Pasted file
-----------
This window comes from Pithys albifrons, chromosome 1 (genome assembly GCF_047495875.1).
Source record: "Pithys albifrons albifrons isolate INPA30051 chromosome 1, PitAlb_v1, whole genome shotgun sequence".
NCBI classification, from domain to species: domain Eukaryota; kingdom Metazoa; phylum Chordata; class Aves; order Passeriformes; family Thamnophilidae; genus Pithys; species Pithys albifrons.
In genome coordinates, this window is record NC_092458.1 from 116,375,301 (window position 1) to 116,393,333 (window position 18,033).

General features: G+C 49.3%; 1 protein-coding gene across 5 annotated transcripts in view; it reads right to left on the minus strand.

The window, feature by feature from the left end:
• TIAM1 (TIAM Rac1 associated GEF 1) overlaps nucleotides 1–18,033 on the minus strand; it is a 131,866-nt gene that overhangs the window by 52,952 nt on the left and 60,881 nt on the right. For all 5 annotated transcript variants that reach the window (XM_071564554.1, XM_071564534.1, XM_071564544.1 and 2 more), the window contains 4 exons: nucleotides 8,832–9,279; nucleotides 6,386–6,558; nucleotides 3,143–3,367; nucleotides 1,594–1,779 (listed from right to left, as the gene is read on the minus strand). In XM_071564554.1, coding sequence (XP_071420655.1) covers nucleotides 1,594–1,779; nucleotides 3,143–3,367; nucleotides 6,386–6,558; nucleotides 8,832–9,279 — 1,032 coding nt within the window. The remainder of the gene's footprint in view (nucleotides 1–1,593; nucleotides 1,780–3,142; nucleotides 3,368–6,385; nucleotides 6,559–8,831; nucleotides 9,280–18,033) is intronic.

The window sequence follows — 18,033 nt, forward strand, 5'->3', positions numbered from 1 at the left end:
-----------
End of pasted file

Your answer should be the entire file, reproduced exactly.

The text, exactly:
This window comes from Pithys albifrons, chromosome 1 (genome assembly GCF_047495875.1).
Source record: "Pithys albifrons albifrons isolate INPA30051 chromosome 1, PitAlb_v1, whole genome shotgun sequence".
NCBI classification, from domain to species: domain Eukaryota; kingdom Metazoa; phylum Chordata; class Aves; order Passeriformes; family Thamnophilidae; genus Pithys; species Pithys albifrons.
In genome coordinates, this window is record NC_092458.1 from 116,375,301 (window position 1) to 116,393,333 (window position 18,033).

General features: G+C 49.3%; 1 protein-coding gene across 5 annotated transcripts in view; it reads right to left on the minus strand.

The window, feature by feature from the left end:
• TIAM1 (TIAM Rac1 associated GEF 1) overlaps nucleotides 1–18,033 on the minus strand; it is a 131,866-nt gene that overhangs the window by 52,952 nt on the left and 60,881 nt on the right. For all 5 annotated transcript variants that reach the window (XM_071564554.1, XM_071564534.1, XM_071564544.1 and 2 more), the window contains 4 exons: nucleotides 8,832–9,279; nucleotides 6,386–6,558; nucleotides 3,143–3,367; nucleotides 1,594–1,779 (listed from right to left, as the gene is read on the minus strand). In XM_071564554.1, coding sequence (XP_071420655.1) covers nucleotides 1,594–1,779; nucleotides 3,143–3,367; nucleotides 6,386–6,558; nucleotides 8,832–9,279 — 1,032 coding nt within the window. The remainder of the gene's footprint in view (nucleotides 1–1,593; nucleotides 1,780–3,142; nucleotides 3,368–6,385; nucleotides 6,559–8,831; nucleotides 9,280–18,033) is intronic.

The window sequence follows — 18,033 nt, forward strand, 5'->3', positions numbered from 1 at the left end: